Paradigm Capital analyst Corey Hammill is calling Organigram Holdings (Organigram Holdings Stock Quote, Chart, News TSX:OGI) the cream of a revitalized crop of cannabis companies ready to prove naysayers wrong.
In a report to clients on Tuesday, Hammill said Organigram has done a lot of things right of the past few years to merit his nod as “the” name to own in Canadian cannabis.
It’s interesting times in the cannabis sector, to be sure, but not for the spectacular rise and fall from late 2017 to early 2020 but for cannabis’ surprising resurgence during COVID-19. Pot frenzy first gripped the nation in the lead-up to legalization, with inflated share prices across the board and tonnes of cash flowing into the space amid dreams of Canadian companies taking over the world.
That scenario has gone flat over the past 12 months as investors realized the numbers weren’t coming in as planned, what with supply issues and a slow roll-out of retail across the country, coupled with corporate mismanagement characteristic of an industry still finding its feet.
But the scene over the past few months has been refreshing for the sector, where lineups at pot shops have been a constant, quarterly numbers have been strong and share prices have climbed as a result — the Horizons Marijuana Index ETF, which mimics the sector as a whole, has been bumped up 13 per cent over the past month versus a flat result from the TSX Composite, while over the past three months, the HMMJ is up
two per cent compared to a negative seven per cent result from the TSX.
In his report, Hammill argued the good news from cannabis is no mere blip but an indication of an industry now with staying power.
“Despite mobility restrictions, and amid a global health crisis, Canadian cannabis retail sales grew two times quicker in March than they had on average in the trailing 12-month period. This shows the inelasticity of demand for cannabis products, but also is a result of the improvements that have been made to build out the lacking brick-and-mortar network and to fix the previously uncompetitive value proposition (improving product quality, diversity and lowering average prices to combat the illicit market which still accounts for roughly 70–80 per cent of total sales),” Hammill wrote.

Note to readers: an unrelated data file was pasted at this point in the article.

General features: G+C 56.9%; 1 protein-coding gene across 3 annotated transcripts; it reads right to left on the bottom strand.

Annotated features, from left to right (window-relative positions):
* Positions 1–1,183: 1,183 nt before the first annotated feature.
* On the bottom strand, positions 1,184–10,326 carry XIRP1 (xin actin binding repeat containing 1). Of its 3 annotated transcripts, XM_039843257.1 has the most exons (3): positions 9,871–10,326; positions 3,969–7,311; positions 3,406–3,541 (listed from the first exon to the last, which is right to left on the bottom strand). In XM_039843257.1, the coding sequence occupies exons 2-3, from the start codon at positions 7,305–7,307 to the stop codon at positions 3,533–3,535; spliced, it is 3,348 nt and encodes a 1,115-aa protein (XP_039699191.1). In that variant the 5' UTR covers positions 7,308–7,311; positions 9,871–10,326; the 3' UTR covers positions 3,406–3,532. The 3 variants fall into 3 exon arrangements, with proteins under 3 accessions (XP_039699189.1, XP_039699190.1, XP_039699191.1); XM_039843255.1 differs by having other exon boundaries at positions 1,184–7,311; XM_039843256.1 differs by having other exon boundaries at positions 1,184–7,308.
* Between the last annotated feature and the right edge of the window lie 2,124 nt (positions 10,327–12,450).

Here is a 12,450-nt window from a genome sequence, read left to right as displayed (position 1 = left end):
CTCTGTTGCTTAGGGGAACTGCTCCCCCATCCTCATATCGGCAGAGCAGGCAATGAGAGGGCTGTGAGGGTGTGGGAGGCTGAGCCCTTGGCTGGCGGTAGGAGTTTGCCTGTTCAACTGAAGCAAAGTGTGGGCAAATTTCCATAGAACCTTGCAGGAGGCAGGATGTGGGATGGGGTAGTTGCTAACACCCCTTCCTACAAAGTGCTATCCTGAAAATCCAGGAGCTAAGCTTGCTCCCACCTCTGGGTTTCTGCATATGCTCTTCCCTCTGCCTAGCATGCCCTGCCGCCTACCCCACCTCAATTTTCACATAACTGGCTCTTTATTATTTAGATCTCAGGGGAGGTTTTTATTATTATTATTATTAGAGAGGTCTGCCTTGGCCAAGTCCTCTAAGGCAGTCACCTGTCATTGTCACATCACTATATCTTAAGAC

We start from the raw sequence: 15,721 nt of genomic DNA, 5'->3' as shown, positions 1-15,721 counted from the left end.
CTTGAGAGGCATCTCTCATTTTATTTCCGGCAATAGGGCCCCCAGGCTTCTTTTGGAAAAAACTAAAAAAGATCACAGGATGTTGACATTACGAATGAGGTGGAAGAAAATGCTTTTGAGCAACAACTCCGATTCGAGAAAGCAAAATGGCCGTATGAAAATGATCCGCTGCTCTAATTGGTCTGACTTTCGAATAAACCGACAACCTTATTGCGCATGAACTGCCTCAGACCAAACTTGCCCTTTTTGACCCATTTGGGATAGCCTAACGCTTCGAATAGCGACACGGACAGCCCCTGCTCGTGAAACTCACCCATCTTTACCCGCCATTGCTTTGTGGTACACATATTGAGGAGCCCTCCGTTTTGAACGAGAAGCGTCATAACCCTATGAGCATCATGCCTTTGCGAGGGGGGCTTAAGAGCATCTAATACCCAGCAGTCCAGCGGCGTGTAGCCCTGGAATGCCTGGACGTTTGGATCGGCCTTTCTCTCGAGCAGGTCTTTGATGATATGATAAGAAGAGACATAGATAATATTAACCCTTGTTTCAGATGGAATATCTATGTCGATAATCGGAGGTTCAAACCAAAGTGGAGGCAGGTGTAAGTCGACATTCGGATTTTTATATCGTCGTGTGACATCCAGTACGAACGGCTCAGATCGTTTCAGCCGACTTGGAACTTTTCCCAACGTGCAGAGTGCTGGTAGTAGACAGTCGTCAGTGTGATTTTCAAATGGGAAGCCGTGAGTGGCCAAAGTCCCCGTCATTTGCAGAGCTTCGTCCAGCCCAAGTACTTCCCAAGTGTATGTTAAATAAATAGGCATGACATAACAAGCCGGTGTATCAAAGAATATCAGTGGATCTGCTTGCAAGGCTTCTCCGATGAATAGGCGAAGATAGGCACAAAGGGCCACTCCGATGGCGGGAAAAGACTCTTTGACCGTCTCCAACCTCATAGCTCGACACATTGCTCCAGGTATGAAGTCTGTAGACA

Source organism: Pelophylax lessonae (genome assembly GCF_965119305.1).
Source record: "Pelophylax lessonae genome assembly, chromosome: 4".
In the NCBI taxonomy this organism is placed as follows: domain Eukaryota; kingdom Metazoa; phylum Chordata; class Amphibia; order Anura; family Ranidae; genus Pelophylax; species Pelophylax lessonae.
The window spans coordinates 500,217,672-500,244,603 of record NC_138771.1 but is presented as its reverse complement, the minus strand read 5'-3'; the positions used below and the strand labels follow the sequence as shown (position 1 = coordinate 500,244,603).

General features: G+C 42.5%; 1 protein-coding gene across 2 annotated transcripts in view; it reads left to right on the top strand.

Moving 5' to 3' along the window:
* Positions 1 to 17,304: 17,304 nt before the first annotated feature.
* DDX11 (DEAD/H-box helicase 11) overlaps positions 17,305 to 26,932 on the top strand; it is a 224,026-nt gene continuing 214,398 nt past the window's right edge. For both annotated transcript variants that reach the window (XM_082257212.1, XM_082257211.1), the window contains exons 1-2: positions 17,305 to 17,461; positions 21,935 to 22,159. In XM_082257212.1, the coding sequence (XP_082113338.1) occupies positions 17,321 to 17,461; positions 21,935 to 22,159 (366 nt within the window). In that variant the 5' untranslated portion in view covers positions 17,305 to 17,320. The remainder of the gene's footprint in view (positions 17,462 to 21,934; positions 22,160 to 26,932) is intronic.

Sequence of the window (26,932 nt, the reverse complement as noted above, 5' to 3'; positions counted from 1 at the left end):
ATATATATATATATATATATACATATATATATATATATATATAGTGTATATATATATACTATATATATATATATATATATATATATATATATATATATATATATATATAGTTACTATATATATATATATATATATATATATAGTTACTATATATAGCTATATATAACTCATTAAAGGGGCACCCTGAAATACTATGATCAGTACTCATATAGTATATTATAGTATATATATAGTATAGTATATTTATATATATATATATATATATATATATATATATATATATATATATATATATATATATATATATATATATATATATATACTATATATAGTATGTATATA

“In terms of actual numbers, Canada’s national retail footprint has grown 58 per cent since October 2019, driven by 184 per cent growth in Ontario, 135 per cent in British Columbia and continued leadership in Alberta, while products continue to become more affordable and more diverse (as the average recreational price per gram of cannabis has fallen ~10.5 per cent since legalization and derivative products on aggregate continue to grow in number and become higher quality),” he said.
On Organigram, Hammill believes the Moncton, New Brunswick operation has a competitive advantage on its peers as a low-cost cultivator with cash costs of $0.53 per gram, well below other licensed producers. Moreover, the analyst likes OGI’s development into a vertically-integrated company with extraction, derivatives and product development capabilities, including a strong pipeline of SKUs in vapes andedibles.
Hammill also sees OGI as undervalued compared to its peers.
“Organigram is a proven cannabis grower (premium product at ultra-low costs) with one of the broadest reaches, a well thought out approach to cannabis 2.0, and a very reputable management group. Despite these fundamental strengths and macro industry tailwinds, OGI shares have been disproportionately beaten up, underperforming relative to the Canadian Cannabis LP Tier 1 Index over the last month, up 14 per cent versus 31 per cent, respectively. On a multiple basis, OGI trades at a discount compared to both LP
peers and non-cannabis consumer packaged goods (CPG) companies at ~2.8x versus ~4.8x and 4.0x 2021e sales, respectively,” Hammill wrote.
Hammill rates OGI a “Buy” with a 12-month target of $4.00, which at press time represented a projected return of 65 per cent.